What is Radioactive Fallout? Definition, Concept and Effects

What is Radioactive Fallout?

Radioactive rain. It is defined as the deposition of radioactive particles, released into the atmosphere from nuclear explosions or leaks from nuclear installations and power stations, on the Earth’s surface.

Radioactive fallout is the accumulation of radioactive particles that are deposited on the ground and transported by water and can occur after an atomic bombing, a nuclear weapons test or an accident at a nuclear plant (such as Chernobyl).Radioactive Fallout

They are also composed of radioactive fragments and isotopes of other chemical elements, activated by the radiation of the explosion, as well as of the radioactive offspring of these isotope fragments.

The material is transported by water droplets that are in the atmosphere. In this way, it can be inhaled or reach the ground contaminating crops, wildlife and drinking water.
It can also contaminate crops, marine life, and drinking water.

Cow’s milk is also particularly vulnerable, according to experts, if cattle graze in areas exposed to radiation.

Depending on the type of atomic explosion, the earth may be contaminated for decades and possibly centuries. Contaminated buildings, soil, and vegetation must be replaced for cleaning.

Nuclear tests cause radioactive rains

This phenomenon has been observed since the period of large-scale atmospheric nuclear testing in the 1950s and early 1960s.

Allegations of its harmful effects were made for many years, but it was not until 1984 that a landmark decision was made when a Utah federal judge ruled that 10 people had fallen ill with cancer because of the government’s negligence in exposing citizens to the radioactive fallout in that state.

In 1985 the English and Welsh Pension Court of Appeal reached a similar conclusion in the case of a veteran of the British nuclear tests in the Christmas Islands during the 1950s.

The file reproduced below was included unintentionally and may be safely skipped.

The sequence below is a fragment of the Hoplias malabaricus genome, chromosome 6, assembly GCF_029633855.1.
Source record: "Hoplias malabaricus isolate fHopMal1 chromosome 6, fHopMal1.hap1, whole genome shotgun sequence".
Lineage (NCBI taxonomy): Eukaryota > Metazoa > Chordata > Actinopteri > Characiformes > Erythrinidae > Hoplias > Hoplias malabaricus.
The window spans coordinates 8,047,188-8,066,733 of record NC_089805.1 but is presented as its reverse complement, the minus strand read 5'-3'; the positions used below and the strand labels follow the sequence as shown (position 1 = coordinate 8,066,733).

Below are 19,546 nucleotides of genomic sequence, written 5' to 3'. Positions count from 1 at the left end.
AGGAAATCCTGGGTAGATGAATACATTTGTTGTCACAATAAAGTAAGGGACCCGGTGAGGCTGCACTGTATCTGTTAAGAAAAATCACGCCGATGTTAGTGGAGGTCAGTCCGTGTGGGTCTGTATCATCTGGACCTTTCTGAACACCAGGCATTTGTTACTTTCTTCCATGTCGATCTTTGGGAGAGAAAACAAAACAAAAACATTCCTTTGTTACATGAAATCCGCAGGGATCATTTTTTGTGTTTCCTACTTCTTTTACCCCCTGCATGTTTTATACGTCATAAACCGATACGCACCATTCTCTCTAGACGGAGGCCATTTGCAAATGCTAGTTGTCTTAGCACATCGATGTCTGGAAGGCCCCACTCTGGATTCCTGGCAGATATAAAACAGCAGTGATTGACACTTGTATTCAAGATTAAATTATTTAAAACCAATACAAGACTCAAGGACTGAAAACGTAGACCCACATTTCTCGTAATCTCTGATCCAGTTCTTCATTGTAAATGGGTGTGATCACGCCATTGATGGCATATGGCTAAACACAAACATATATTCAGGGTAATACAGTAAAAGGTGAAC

Since the signing of the nuclear test limitation treaty in 1963, levels of radioactive fallout have decreased worldwide.

Weather conditions have a major influence on radioactive fallout, particularly local rainfall. Atmospheric winds are capable of carrying the precipitation of radioactive particles to large areas.


The individual radioactive particles are invisible and so light that they could spin around the planet again and again without ever descending to the surface.

However, this situation would only occur if a nuclear bomb were detonated at a considerable distance from the atmosphere.

When a nuclear weapon is detonated near the earth’s surface, the violence of the explosion pulverizes vast amounts of material, much of which is absorbed into the fireball and therefore into the hot mass that rises to form the characteristic mushroom cloud.

Inside the fireball and on the stem of the pump cloud, the radioactive particles adhere to heavier particles, which act as ballast.

The particles of higher mass matter fall back to Earth in a matter of minutes, forming a highly localized radioactive fallout.

The Local Rain

Particles of smaller but easily visible mass, carried by the wind, fall to the earth’s surface after several hours and are called local radioactive fallout.

The nature and extent of the explosion depend on the type and strength of the explosion, the altitude of the detonation and the speed and direction of the wind.

Microscopic particles remain suspended for longer periods. If the explosion is low or medium power, the bomb cloud may not reach the tropopause, i.e. the atmospheric layer between the troposphere and the stratosphere.

In such cases, so-called tropospheric fallout occurs, and the bomb fragments move around the Earth following the latitude where the detonation occurred, falling to the surface when rain and other forms of precipitation carry foreign matter from the atmosphere.